1910-1919 1930-1939 Chronological History Home 1920-1929


Second millage tax, for higher education support in Oregon, approved by popular referendum.

Engineering Laboratory (now Graf Hall) erected.

Enrollment: 3,077.

Population in Corvallis: 5,752; in Benton County: 13,744; in Oregon: 783,389.


Campus residence provided for the President.

Non-resident fee schedule established.

Debut of OAC tennis; B. T. Simms, coach.

Margaret Snell Hall (now Ballard Extension Hall) erected.

Athletic grounds named Bell Field in honor of former regent J. R. N. Bell.


Fifty-watt radio station built by Professor Jacob Jordan of the Physics Department in January and licensed as KFDJ on December 7. First broadcast aired January 23, 1923.

School of Basic Arts and Sciences established (formerly the Division of Service Departments).

Debut of OAC swimming.

New Commerce Hall (currently Bexell Hall) opened with a Business Show.

Inter-school athletic competition for women was discouraged.

Dr. George F. Zook, Specialist in Higher Education, rated Oregon Agricultural College as a standard institution in all respects.


All work of less than collegiate standing abolished; e.g., the two-year vocational curriculum in commerce, the one-year program in forestry, and the two-year short course in pharmacy.

Debut of OAC polo.

Little Theater established by the Mask and Dagger dramatic club in the Administration Building (currently Benton Hall).

Student fee increased to $5.50 per term when the Barometer became a daily newspaper.

Extension Service initiated use of radio to broadcast education programs throughout the state.


Oregon Agricultural College accredited by Northwest Association of Secondary and Higher Schools. As a result, the college was also placed on the accredited list of the National Council in Education.

The American Association of University Women admitted OAC to membership which at that time consisted of 150 of the leading colleges and universities in the United States.

The University of Illinois gave OAC a Class A rating.

Regents of the University of New York formally register OAC as an approved institution in technical subjects; e.g., physical sciences, engineering, and pharmacy.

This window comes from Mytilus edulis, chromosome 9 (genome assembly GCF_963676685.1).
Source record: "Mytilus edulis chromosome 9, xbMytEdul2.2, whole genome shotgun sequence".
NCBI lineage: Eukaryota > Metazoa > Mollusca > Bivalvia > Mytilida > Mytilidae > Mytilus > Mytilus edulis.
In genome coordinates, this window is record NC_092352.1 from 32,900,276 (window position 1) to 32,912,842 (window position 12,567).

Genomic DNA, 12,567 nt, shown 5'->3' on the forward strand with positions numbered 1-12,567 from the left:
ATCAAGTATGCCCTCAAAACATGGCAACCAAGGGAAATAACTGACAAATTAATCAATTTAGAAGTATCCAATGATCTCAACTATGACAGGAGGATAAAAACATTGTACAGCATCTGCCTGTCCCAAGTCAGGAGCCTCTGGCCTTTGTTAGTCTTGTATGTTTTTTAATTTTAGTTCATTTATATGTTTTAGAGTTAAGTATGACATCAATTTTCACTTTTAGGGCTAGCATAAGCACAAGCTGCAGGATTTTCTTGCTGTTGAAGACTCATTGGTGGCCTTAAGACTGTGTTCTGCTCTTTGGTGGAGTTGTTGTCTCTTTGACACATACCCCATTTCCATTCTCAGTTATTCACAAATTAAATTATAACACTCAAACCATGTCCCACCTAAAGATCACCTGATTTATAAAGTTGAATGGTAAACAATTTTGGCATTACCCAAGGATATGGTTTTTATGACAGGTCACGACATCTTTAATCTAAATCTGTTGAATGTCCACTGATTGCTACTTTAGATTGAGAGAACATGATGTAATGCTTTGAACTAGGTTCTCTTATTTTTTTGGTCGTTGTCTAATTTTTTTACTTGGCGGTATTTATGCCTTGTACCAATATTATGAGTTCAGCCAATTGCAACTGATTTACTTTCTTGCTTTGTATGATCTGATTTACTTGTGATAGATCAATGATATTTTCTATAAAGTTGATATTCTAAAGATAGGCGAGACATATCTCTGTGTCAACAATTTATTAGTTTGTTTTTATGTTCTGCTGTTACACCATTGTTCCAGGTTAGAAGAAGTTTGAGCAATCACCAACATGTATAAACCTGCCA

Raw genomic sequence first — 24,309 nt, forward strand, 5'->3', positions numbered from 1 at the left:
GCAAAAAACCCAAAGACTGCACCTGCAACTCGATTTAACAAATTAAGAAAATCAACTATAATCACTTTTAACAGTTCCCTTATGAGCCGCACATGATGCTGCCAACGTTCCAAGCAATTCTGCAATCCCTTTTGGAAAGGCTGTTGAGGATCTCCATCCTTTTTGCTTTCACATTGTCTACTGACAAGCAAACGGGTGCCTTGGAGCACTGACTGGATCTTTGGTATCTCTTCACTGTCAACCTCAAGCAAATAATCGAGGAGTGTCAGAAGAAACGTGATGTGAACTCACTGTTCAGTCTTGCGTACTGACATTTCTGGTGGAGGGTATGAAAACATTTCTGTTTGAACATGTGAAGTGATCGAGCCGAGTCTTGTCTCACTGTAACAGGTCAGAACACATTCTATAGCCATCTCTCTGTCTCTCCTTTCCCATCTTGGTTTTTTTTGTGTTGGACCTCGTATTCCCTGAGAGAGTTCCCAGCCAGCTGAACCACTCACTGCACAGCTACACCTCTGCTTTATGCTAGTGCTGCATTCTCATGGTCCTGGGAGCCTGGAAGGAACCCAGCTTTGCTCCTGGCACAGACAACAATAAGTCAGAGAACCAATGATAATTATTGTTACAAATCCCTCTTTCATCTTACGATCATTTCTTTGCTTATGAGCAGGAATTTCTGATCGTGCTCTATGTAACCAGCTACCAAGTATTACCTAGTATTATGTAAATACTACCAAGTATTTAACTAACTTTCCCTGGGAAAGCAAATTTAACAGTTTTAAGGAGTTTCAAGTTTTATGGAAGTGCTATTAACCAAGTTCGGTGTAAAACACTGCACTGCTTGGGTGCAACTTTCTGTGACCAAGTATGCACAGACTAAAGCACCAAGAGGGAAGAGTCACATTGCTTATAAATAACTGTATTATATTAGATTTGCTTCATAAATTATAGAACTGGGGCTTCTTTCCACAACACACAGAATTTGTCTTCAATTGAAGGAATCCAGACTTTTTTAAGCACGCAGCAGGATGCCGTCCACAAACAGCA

Pharmacy received recognition from the American Medical Association.

Pharmacy Building (currently Pharmacy Hall) erected.

Ulysses Grant Dubach, Ph.D., appointed first Dean of Men.

Chapter of Phi Kappa Phi installed on June 6.

OAC student Robin Reed won the gold medal in the freestyle wrestling 134.5 lb. weight class at the Olympics in Paris. Two years later Reed coached the OAC wrestling team to the AAU national championship.

First annual Freshman Week held on September 23.

Kent House (home management house) purchased (demolished 1991).

Memorial Union organized and incorporated.

The United States War Department rated Oregon Agricultural College as a distinguished institution for the sixth consecutive year.

First Women's Day organized. It became "Women's Weekend" in 1933 and "Mother's Weekend" in 1947.


A.D. Taylor, a campus planner from Cleveland, Ohio, presented a revision of the 1909 Olmsted campus plan.

Edward Allworth appointed as the first Memorial Union Manager, a position he held for 38 years until his retirement in 1963.

College Museum formally opened on February 20 in temporary quarters on the ground floor of the Library.

Peavy Arboretum authorized by the Board of Regents on April 8.

Purnell Act passed on February 24 by Congress, which provided additional appropriations to state's experiment stations, primarily for research in agricultural economics and home economics. Oregon's Experiment Station received $20,000 in Purnell Funds for the 1925/26 fiscal year.

Radio station KFDJ licensed as KOAC; power boosted to 500 watts.

Ernest H. Wiegand developed a new brine method that led to the modern Maraschino cherry.


Oregon Agricultural College placed on the accredited list of the Association of American Universities in November.

Child care laboratory provided by opening of Nursery School in Covell House.

Women's Building erected.


Plan for faculty sabbatical leaves adopted by the Board of Regents on March 27.

Engineering Experiment Station established on May 4.

The name of the institution changed to Oregon State Agricultural College.

Debut of OSAC crew; James C. Othus, coach.

New greenhouses and the Poultry Building (now Dryden Hall) erected.

Tuition fee of $12.00 per term per student initiated by the Board of Regents.

State Drug Laboratory, maintained by the Oregon State Board of Pharmacy, established in the School of Pharmacy Building.

KOAC radio broadcasted the college's commencement for the first time on June 6. KOAC has broadcast every OSU commencement since that time, on television since 1958.


Debut of OSAC golf; Tony Sottovia, coach.

Men's Dormitory Building (Weatherford Hall) and Physics Building (now Covell Hall) erected.

Memorial Union building completed; built entirely with private funds. Building dedicated June 1, 1929.

College budget: $1,903,349.

School of Vocational Education offered special evening classes for members of the faculty.


Oregon Unification Bill approved by the Legislative Assembly, which provided for the unfication of the state-supported institutions of higher educatin under a single board; this board, the Oregon State Board of Higher Education, assumed control of all state (public) institutions of higher education in Oregon on July 1. An Executive Secretary was appointed in July, 1930. (The position was abolished on July 1, 1933).

Oregon State Agricultural College became part of the Oregon State System of Higher Education.

School of Pharmacy accredited.

Division of Physical Education established (C.V. Langton, Director; then Dean, School of Health and Physical Education; 1929-1964).